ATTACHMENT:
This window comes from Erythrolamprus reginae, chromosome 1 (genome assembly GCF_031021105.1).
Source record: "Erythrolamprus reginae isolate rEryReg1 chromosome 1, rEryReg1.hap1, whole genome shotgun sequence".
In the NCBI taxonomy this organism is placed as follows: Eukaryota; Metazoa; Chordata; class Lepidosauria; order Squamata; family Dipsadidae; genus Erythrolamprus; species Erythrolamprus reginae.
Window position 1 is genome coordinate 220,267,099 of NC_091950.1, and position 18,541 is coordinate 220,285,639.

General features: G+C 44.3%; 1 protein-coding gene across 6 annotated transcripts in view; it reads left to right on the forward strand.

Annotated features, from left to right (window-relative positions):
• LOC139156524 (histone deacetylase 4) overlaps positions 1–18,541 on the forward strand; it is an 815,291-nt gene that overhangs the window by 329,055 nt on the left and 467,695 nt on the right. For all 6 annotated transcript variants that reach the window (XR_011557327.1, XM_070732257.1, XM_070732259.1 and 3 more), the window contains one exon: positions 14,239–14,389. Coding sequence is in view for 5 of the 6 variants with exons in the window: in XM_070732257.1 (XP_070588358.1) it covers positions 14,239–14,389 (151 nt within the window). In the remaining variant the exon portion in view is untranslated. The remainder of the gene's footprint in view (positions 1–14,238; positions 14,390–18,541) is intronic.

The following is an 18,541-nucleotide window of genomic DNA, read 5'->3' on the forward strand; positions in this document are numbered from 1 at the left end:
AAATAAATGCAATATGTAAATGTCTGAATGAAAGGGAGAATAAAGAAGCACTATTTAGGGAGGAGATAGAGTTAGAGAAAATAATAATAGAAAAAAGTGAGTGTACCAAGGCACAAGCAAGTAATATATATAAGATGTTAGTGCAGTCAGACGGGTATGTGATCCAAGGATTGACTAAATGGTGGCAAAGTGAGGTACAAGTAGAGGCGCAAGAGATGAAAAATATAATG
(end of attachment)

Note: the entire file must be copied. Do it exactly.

This window comes from Erythrolamprus reginae, chromosome 1 (genome assembly GCF_031021105.1).
Source record: "Erythrolamprus reginae isolate rEryReg1 chromosome 1, rEryReg1.hap1, whole genome shotgun sequence".
In the NCBI taxonomy this organism is placed as follows: Eukaryota; Metazoa; Chordata; class Lepidosauria; order Squamata; family Dipsadidae; genus Erythrolamprus; species Erythrolamprus reginae.
Window position 1 is genome coordinate 220,267,099 of NC_091950.1, and position 18,541 is coordinate 220,285,639.

General features: G+C 44.3%; 1 protein-coding gene across 6 annotated transcripts in view; it reads left to right on the forward strand.

Annotated features, from left to right (window-relative positions):
• LOC139156524 (histone deacetylase 4) overlaps positions 1–18,541 on the forward strand; it is an 815,291-nt gene that overhangs the window by 329,055 nt on the left and 467,695 nt on the right. For all 6 annotated transcript variants that reach the window (XR_011557327.1, XM_070732257.1, XM_070732259.1 and 3 more), the window contains one exon: positions 14,239–14,389. Coding sequence is in view for 5 of the 6 variants with exons in the window: in XM_070732257.1 (XP_070588358.1) it covers positions 14,239–14,389 (151 nt within the window). In the remaining variant the exon portion in view is untranslated. The remainder of the gene's footprint in view (positions 1–14,238; positions 14,390–18,541) is intronic.

The following is an 18,541-nucleotide window of genomic DNA, read 5'->3' on the forward strand; positions in this document are numbered from 1 at the left end:
AAATAAATGCAATATGTAAATGTCTGAATGAAAGGGAGAATAAAGAAGCACTATTTAGGGAGGAGATAGAGTTAGAGAAAATAATAATAGAAAAAAGTGAGTGTACCAAGGCACAAGCAAGTAATATATATAAGATGTTAGTGCAGTCAGACGGGTATGTGATCCAAGGATTGACTAAATGGTGGCAAAGTGAGGTACAAGTAGAGGCGCAAGAGATGAAAAATATAATG